“Don Quixote and Sancho Panza” by Honore Daumier (1850) via Wikipedia
I’ve always loved the story of Don Quixote, the tall knight and the paunchy squire traveling the dusty roads of Spain following their delusions from misadventure to misadventure. Funny, though, I had actually never read the book until this summer.
Perhaps it’s a testament to the power of these characters that this most wonderful of road novels had permeated my conciousness long before I ever actually read it. Like most people, I was familiar with the windmill story, and I knew the characters as well from a pair of statues my dad keeps in his study, the tall, emaciated Knight with shield and lance standing next to a gloriously fat Sancho with his fingers tucked into his belt.
Finally reading Don Quixote (Edith Grossman’s translation), then, brought those statues to life (for that is how I pictured the characters) and took me on Don Quixote’s mad quest to right all wrongs and win glory for the beautiful (and imaginary) Dulcinea. For the past month, I wandered the roads with Don Quixote and Sancho, laughing at some of the most hysterical scenes and brilliant conversations I’ve ever read.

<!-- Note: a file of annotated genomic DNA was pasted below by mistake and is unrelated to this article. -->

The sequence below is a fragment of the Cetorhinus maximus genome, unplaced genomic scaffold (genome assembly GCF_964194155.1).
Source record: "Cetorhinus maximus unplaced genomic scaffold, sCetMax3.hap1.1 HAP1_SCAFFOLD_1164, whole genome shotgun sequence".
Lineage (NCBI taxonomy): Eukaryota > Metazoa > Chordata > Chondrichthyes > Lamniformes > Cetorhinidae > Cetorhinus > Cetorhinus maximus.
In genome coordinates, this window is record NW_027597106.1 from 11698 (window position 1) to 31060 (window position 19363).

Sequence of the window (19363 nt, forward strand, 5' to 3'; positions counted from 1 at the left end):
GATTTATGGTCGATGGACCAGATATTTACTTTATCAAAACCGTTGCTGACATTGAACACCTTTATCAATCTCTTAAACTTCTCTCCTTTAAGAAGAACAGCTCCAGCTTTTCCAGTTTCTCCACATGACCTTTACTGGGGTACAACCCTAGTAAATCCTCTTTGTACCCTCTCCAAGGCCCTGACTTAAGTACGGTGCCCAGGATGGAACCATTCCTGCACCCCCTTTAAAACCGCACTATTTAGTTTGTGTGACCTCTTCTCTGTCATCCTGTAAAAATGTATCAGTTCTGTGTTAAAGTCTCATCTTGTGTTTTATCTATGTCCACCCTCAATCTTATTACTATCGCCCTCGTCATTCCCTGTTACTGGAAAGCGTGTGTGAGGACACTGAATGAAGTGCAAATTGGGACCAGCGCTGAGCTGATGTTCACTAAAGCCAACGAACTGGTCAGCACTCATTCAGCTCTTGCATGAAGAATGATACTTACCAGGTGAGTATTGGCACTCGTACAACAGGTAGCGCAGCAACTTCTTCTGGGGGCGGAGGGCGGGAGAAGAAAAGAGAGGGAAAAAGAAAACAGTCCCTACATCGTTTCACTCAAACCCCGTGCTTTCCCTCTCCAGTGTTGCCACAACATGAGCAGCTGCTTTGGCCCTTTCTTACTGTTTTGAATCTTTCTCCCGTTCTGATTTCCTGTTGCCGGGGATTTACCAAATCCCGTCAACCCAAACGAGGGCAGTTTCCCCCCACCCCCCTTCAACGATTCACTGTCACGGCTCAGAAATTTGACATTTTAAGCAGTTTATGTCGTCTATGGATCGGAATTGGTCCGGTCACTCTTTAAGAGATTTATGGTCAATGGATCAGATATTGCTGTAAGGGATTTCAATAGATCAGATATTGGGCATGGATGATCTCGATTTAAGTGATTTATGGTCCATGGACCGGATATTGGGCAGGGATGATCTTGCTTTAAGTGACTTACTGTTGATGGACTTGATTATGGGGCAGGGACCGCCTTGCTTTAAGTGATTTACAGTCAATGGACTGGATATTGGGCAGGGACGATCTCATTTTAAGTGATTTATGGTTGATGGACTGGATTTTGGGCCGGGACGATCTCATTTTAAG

The conversations between knight and squire were my favorite parts. Don Quixote is learned, intelligent, thoughtful and completely nuts. Sancho is simple, illiterate, oftentimes foolish, yet quite witty and most often rational, though his dialog is peppered with endless series and half-remembered and incorrectly used proverbs. Despite it all, their friendship grows and draws the reader in to the point that when it finally all ends, I found myself wishing for another 1000 pages.
Don Quixote is more than a road novel, though. It’s as much about the power of literature and books as anything else. Don Quixote, having been driven mad reading bad chivalric romance novels, allows Cervantes ample opportunity to celebrate and question the power of the written word and through his crazed and gallant knight ask that age old question about the pen and the sword.
Cervantes’s style is playful, and in fact he is almost a character in the novel. I can see him sitting at his writing desk cackling with glee as he wrote the two books that comprise Don Quixote. Part I, written in 1605, is more fun than Part II (1615), but the second part is more interesting in many ways, especially since the characters are aware of the publication of the first part and take plenty of opportunities to discuss both the first part as well as the “false Quixote”, an unauthorized sequel that was published several years before the second part. This self-referential game that Cervantes engages in makes Don Quixote as much a novel about writing as reading.
Long before I reached the end of the book, I knew that Don Quixote had made my short list of favorite books of all time.